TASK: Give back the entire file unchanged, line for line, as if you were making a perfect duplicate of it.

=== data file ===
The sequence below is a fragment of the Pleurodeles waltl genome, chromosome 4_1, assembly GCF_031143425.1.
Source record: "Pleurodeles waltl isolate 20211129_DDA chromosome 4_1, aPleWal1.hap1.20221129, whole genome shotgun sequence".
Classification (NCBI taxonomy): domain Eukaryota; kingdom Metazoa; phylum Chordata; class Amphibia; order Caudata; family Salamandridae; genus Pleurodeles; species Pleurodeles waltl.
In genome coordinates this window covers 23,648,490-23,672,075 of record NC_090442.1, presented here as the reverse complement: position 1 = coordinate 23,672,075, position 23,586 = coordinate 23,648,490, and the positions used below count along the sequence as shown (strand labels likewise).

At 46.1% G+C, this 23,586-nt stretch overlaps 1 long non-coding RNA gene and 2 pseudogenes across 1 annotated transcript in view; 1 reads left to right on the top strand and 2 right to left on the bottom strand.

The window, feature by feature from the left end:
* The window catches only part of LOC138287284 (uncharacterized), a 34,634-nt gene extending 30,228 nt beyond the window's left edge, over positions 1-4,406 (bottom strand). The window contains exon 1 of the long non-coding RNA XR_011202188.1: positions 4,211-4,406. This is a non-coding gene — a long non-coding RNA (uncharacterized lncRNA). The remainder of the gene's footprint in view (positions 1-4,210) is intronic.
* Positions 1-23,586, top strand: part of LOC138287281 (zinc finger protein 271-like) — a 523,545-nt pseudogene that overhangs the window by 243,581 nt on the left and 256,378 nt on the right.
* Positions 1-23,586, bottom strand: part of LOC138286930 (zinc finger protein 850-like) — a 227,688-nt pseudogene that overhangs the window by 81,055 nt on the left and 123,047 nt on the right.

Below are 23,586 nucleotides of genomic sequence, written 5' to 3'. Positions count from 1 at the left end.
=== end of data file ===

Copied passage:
The sequence below is a fragment of the Pleurodeles waltl genome, chromosome 4_1, assembly GCF_031143425.1.
Source record: "Pleurodeles waltl isolate 20211129_DDA chromosome 4_1, aPleWal1.hap1.20221129, whole genome shotgun sequence".
Classification (NCBI taxonomy): domain Eukaryota; kingdom Metazoa; phylum Chordata; class Amphibia; order Caudata; family Salamandridae; genus Pleurodeles; species Pleurodeles waltl.
In genome coordinates this window covers 23,648,490-23,672,075 of record NC_090442.1, presented here as the reverse complement: position 1 = coordinate 23,672,075, position 23,586 = coordinate 23,648,490, and the positions used below count along the sequence as shown (strand labels likewise).

At 46.1% G+C, this 23,586-nt stretch overlaps 1 long non-coding RNA gene and 2 pseudogenes across 1 annotated transcript in view; 1 reads left to right on the top strand and 2 right to left on the bottom strand.

The window, feature by feature from the left end:
* The window catches only part of LOC138287284 (uncharacterized), a 34,634-nt gene extending 30,228 nt beyond the window's left edge, over positions 1-4,406 (bottom strand). The window contains exon 1 of the long non-coding RNA XR_011202188.1: positions 4,211-4,406. This is a non-coding gene — a long non-coding RNA (uncharacterized lncRNA). The remainder of the gene's footprint in view (positions 1-4,210) is intronic.
* Positions 1-23,586, top strand: part of LOC138287281 (zinc finger protein 271-like) — a 523,545-nt pseudogene that overhangs the window by 243,581 nt on the left and 256,378 nt on the right.
* Positions 1-23,586, bottom strand: part of LOC138286930 (zinc finger protein 850-like) — a 227,688-nt pseudogene that overhangs the window by 81,055 nt on the left and 123,047 nt on the right.

Below are 23,586 nucleotides of genomic sequence, written 5' to 3'. Positions count from 1 at the left end.